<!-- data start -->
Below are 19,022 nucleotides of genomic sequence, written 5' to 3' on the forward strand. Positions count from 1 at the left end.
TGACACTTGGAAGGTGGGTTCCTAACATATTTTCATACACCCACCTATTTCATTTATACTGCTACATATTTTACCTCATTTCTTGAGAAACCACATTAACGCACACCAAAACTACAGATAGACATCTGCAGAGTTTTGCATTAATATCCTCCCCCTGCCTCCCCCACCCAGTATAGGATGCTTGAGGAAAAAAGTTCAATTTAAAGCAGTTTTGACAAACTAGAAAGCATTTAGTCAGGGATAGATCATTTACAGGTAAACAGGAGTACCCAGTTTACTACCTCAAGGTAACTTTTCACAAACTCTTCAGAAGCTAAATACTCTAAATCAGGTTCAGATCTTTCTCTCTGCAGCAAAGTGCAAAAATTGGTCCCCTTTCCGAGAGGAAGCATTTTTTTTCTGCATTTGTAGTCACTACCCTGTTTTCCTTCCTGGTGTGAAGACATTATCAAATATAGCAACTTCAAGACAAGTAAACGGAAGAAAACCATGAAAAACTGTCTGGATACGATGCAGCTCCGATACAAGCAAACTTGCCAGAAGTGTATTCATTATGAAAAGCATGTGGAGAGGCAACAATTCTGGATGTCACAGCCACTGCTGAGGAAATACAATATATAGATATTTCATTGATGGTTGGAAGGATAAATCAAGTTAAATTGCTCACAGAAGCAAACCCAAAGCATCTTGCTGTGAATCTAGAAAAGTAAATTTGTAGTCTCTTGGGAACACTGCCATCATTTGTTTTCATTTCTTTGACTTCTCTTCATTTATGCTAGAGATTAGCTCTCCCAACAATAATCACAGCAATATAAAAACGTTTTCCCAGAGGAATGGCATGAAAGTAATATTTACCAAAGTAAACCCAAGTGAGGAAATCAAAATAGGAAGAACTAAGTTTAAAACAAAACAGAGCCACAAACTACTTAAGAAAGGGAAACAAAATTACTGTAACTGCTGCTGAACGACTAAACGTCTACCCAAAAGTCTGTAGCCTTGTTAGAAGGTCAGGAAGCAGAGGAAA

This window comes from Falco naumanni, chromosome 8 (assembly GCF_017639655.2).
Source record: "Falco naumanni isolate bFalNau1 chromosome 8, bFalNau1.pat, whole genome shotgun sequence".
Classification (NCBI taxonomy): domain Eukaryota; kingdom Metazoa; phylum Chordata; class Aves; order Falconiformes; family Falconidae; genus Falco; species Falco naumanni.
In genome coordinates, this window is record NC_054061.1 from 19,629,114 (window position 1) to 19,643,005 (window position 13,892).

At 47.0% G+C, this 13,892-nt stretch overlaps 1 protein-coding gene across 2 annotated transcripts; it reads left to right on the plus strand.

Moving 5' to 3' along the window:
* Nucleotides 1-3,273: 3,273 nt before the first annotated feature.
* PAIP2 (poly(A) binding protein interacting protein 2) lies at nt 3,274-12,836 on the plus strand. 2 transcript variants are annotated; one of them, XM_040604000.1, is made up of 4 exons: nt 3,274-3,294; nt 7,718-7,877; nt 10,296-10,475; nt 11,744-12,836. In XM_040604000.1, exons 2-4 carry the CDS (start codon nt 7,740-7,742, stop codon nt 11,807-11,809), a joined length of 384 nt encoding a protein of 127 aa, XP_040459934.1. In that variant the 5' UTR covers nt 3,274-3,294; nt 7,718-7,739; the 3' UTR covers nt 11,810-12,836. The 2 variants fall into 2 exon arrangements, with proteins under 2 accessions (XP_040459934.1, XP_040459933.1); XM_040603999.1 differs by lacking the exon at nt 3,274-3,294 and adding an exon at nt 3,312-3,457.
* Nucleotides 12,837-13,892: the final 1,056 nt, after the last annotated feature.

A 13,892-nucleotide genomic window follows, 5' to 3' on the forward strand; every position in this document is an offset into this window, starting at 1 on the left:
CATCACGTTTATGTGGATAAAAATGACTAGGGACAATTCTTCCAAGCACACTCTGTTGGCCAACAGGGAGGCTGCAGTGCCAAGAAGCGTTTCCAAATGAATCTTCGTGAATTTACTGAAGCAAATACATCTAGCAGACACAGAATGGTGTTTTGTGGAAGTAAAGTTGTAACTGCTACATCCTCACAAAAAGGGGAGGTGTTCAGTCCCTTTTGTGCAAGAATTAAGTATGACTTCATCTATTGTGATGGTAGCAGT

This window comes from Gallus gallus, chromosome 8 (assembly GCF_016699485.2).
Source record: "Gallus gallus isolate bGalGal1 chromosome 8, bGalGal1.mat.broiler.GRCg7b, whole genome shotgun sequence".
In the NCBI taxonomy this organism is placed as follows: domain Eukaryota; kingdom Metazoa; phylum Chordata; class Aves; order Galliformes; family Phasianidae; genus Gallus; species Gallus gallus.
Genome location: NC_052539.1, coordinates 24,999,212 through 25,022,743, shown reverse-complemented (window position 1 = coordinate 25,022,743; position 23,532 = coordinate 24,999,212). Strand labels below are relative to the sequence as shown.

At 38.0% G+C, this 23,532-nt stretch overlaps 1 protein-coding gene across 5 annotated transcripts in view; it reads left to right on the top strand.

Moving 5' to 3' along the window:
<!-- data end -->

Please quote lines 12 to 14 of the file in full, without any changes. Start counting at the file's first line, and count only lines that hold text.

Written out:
A 13,892-nucleotide genomic window follows, 5' to 3' on the forward strand; every position in this document is an offset into this window, starting at 1 on the left:
CATCACGTTTATGTGGATAAAAATGACTAGGGACAATTCTTCCAAGCACACTCTGTTGGCCAACAGGGAGGCTGCAGTGCCAAGAAGCGTTTCCAAATGAATCTTCGTGAATTTACTGAAGCAAATACATCTAGCAGACACAGAATGGTGTTTTGTGGAAGTAAAGTTGTAACTGCTACATCCTCACAAAAAGGGGAGGTGTTCAGTCCCTTTTGTGCAAGAATTAAGTATGACTTCATCTATTGTGATGGTAGCAGT

This window comes from Gallus gallus, chromosome 8 (assembly GCF_016699485.2).